The more we learn about the current swine flu outbreak, the more it all begins to sound like what happened in 2005, when the world faced a possible pandemic of avian flu. But with the exception of stocking up on Tamiflu, most governments seem to have taken little meaningful action in response to the bird flu scare, and learned few lessons.
In certain ways, the world’s experience with Avian flu may actually have rendered it less, rather than more prepared for a new outbreak. The Daily Telegraph (UK) reported earlier this week on a meeting of scientists held in Austria back in February, before the swine flu had surfaced. There, Harvard professor Thomas Monath warned that because so much attention had been focused on bird flu, if another strain popped up, “we would be screwed.” The Telegraph’s medical editor writes:
He warned vaccine manufacturing capacity is insufficient, meaning that if a pandemic strain of flu emerged now it would be impossible to make enough for the world’s population in time.
The scientific community had become “complacent” about a new flu pandemic because the avian influenza strain H5N1 has been around for 13 years without spreading around the world.
Prof Monath said: “If it’s a new strain of flu it will be nine months to a year before we have got really good geared up vaccine production. We will rely on antiviral drugs first and then it is a crash effort to make a vaccine. In the meantime there will be clearly an emerging uncontained problem,” he said.
A second unlearned lesson has to do with the way we treat our livestock. Here, again, explicit warnings have been ignored. In an excellent piece on Huffington Post, David Kirby outlines the links among the virulent new flu strains and “confined animal feeding operations” (CAFOs), otherwise known as factory farms, where tens of thousands of animals live packed together in poorly ventilated sheds, standing (and breathing) in their own excrement.
Kirby cites a 2008 report by the Pew Commission on Industrial Farm Animal Production, which “included research on emerging forms of avian-swine-human influenza viruses.” The report warned of a scenario much like one that has emerged in Mexico, where “patient zero” is thought to be a boy living in a rural hamlet near a factory hog farm owned by Smithfield Foods:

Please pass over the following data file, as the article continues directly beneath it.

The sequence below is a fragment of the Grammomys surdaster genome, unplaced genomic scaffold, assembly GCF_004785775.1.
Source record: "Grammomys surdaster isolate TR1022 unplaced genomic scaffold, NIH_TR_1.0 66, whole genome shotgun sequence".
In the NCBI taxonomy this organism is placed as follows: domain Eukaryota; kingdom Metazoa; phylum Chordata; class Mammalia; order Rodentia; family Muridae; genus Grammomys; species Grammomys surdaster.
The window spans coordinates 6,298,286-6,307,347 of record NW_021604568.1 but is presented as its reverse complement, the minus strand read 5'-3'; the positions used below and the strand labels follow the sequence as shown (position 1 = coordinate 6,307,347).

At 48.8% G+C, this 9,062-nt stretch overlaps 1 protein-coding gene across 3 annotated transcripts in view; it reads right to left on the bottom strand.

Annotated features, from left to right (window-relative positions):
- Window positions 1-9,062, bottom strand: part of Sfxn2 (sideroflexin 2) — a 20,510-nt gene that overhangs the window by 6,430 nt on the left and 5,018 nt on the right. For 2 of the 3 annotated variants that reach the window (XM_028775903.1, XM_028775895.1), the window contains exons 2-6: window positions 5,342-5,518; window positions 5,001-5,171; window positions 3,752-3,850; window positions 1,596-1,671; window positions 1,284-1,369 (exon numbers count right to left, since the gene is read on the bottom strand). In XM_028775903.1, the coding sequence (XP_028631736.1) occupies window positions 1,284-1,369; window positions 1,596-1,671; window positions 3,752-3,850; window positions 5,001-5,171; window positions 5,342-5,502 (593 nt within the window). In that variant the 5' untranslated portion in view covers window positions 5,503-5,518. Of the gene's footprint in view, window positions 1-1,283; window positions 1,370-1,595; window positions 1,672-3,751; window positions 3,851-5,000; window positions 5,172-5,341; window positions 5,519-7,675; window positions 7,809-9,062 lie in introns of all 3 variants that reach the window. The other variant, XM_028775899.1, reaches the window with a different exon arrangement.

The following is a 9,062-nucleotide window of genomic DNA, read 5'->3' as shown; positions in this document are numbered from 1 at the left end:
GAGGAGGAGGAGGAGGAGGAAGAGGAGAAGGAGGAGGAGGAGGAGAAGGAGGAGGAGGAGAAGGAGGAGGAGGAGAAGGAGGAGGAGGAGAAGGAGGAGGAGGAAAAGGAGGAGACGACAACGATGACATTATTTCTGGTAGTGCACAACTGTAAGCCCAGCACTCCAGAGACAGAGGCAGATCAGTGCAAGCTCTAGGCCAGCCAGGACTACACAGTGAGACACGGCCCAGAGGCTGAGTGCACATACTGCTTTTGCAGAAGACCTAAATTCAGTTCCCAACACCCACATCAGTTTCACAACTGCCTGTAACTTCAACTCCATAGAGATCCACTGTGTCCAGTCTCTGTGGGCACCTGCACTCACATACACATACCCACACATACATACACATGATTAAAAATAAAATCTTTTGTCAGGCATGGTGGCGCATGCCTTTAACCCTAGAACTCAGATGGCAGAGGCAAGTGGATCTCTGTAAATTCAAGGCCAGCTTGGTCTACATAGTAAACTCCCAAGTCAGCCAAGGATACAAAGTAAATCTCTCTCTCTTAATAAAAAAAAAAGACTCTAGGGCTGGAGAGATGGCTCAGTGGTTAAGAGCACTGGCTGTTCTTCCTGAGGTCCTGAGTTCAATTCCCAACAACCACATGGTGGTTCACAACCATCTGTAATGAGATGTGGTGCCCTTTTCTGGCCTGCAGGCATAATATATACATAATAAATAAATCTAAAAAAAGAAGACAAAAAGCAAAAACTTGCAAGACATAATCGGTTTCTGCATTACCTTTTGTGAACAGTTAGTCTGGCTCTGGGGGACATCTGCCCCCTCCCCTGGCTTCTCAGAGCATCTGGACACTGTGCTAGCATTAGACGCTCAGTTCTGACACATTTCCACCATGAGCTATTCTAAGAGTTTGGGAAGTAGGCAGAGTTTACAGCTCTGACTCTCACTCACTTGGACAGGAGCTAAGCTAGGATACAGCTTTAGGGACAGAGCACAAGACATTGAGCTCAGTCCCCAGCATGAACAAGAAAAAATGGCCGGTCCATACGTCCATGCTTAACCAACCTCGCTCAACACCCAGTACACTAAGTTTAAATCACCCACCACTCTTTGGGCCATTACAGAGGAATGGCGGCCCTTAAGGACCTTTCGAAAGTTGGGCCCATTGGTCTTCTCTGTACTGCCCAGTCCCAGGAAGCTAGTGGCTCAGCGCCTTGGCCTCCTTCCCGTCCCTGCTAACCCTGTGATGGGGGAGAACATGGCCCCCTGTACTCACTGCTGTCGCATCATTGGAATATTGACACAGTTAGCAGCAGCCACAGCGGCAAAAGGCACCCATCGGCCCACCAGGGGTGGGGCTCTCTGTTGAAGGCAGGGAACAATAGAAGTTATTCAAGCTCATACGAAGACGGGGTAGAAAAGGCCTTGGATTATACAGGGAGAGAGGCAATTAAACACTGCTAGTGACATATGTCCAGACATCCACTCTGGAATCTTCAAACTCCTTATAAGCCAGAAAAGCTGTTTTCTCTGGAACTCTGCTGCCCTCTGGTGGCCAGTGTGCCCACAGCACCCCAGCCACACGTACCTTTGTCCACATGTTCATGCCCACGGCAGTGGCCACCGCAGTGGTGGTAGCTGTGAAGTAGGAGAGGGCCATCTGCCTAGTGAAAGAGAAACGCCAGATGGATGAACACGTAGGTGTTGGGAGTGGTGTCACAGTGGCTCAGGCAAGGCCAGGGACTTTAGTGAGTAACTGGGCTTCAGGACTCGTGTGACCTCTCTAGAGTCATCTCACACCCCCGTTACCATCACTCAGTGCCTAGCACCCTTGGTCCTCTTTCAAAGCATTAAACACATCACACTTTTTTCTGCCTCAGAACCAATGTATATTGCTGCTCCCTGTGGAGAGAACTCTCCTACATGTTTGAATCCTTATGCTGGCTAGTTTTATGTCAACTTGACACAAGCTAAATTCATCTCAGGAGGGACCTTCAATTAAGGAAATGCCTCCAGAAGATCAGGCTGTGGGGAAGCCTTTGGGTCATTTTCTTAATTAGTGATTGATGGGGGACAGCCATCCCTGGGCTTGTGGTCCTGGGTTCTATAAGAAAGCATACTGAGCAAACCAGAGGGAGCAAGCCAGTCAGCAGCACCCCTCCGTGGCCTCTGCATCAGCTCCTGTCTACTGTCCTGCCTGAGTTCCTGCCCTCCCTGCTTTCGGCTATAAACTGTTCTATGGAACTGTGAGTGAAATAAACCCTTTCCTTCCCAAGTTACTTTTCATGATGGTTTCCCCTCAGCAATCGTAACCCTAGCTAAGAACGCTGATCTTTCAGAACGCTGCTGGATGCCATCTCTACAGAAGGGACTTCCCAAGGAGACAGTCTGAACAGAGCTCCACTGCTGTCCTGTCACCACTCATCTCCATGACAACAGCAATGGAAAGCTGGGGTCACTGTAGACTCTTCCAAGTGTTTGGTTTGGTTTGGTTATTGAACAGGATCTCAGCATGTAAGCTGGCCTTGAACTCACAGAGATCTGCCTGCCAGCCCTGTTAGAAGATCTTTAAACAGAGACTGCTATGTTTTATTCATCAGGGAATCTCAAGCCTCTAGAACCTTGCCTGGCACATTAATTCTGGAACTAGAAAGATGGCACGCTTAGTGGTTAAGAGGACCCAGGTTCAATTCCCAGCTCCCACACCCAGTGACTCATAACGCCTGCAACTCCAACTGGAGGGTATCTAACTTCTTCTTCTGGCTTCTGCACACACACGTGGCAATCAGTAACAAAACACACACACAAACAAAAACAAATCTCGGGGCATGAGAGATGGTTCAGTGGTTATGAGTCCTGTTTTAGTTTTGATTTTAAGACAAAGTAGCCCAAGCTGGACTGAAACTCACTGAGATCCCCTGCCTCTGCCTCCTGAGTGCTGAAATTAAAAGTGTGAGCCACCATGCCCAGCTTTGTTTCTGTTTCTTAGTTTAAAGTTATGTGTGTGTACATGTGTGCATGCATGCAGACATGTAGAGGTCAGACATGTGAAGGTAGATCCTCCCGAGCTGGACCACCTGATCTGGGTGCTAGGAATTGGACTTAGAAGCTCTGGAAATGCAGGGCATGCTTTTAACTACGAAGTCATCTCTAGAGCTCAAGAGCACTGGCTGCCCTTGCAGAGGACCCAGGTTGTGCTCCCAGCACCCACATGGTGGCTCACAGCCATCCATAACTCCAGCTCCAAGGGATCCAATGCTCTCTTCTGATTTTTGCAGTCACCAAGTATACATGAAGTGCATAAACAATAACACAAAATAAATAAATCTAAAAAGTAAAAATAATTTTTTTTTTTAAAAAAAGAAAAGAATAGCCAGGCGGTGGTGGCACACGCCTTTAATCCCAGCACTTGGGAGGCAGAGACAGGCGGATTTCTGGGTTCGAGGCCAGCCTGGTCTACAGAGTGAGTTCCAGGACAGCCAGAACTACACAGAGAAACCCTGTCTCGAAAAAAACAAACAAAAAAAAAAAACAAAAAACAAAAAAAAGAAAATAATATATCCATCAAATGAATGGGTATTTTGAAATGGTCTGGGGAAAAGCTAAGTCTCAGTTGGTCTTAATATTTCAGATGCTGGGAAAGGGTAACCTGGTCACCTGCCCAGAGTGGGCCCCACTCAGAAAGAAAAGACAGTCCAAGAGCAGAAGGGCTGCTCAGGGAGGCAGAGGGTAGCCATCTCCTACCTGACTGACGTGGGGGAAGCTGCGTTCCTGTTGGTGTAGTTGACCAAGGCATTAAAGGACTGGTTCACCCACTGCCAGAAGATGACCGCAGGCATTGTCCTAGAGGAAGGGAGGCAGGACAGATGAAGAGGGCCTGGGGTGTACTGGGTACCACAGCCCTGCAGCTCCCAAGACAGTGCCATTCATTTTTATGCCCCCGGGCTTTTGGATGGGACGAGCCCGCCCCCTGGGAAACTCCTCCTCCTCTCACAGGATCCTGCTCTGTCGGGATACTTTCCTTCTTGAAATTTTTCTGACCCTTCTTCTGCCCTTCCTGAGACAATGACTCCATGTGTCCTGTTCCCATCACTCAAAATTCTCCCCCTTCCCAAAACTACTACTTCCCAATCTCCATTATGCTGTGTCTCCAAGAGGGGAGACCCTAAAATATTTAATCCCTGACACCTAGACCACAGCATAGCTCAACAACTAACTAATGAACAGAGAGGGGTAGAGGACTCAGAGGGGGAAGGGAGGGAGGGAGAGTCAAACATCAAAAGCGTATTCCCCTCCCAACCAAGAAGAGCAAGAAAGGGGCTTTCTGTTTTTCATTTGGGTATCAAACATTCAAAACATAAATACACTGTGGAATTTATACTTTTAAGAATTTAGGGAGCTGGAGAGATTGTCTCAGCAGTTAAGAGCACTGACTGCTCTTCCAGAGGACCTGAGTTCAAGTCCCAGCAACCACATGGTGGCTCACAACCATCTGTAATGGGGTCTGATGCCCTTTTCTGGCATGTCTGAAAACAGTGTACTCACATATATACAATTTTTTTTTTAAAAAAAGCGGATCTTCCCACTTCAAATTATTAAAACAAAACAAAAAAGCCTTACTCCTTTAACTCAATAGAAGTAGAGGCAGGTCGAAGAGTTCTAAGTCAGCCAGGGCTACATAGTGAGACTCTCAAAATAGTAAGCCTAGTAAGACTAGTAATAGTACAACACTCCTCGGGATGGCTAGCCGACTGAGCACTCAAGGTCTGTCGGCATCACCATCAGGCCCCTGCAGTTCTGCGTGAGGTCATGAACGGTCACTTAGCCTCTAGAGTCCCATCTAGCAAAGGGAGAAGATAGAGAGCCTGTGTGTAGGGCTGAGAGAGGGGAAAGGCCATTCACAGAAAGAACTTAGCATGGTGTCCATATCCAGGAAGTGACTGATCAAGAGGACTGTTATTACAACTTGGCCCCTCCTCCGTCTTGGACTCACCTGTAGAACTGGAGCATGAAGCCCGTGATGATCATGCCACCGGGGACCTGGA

The continual cycling of swine influenza viruses and other animal pathogens in large herds or flocks provides increased opportunity for the generation of novel viruses through mutation or recombinant events that could result in more efficient human-to-human transmission of these viruses. In addition, agricultural workers serve as a bridging population between their communities and the animals in large confinement facilities. This bridging increases the risk of novel virus generation in that human viruses may enter the herds or flocks and adapt to the animals.
The Humane Society, which tracks factory farming because of the cruel conditions in which these animals live, also points out that the present H1N1 strain “is not the first triple hybrid human/bird/pig flu virus to be discovered.” It cites a previous outbreak on a North Carolina factory farm in 1998, and reports:
Dr. Robert Webster, one of the world’s leading experts of flu virus evolution, blames the emergence of the 1998 virus on the “recently evolving intensive farming practice in the USA, of raising pigs and poultry in adjacent sheds with the same staff,” a practice he calls “unsound.” “Within the swine population, we now have a mammalian-adapted virus that is extremely promiscuous,” explained another molecular virologist at the time, referring to the virus’s proclivity to continue to snatch up genes from human flu viruses. “We could end up with a dangerous virus.” This may indeed be what we are now facing.
The conditions in which livestock–and the humans who tend them–live was an issue in the 2005 avian flu scare, as well. In November 2005, I wrote in the Village Voice:
While developed countries race to lay in supplies of antiviral drugs, there is little interest in the animals themselves and in animal-human interaction where flu can begin and spread. The WHO and Food and Agriculture Organization have only 40 veterinarians between them. “Reducing human exposure requires education about handling poultry and a fundamental change in cultural attitudes towards human- animal interactions and husbandry in many parts of the world,” writes The Lancet, the British medical journal. “In some African countries, people sleep in the same places as poultry. In southeast Asia, ‘wet markets,’ where live poultry are traded and slaughtered on the spot, pose a risk of human transmission. And in Central Asia and Eastern Europe, hunting of wild birds may have played a major part in the spread of avian influenza.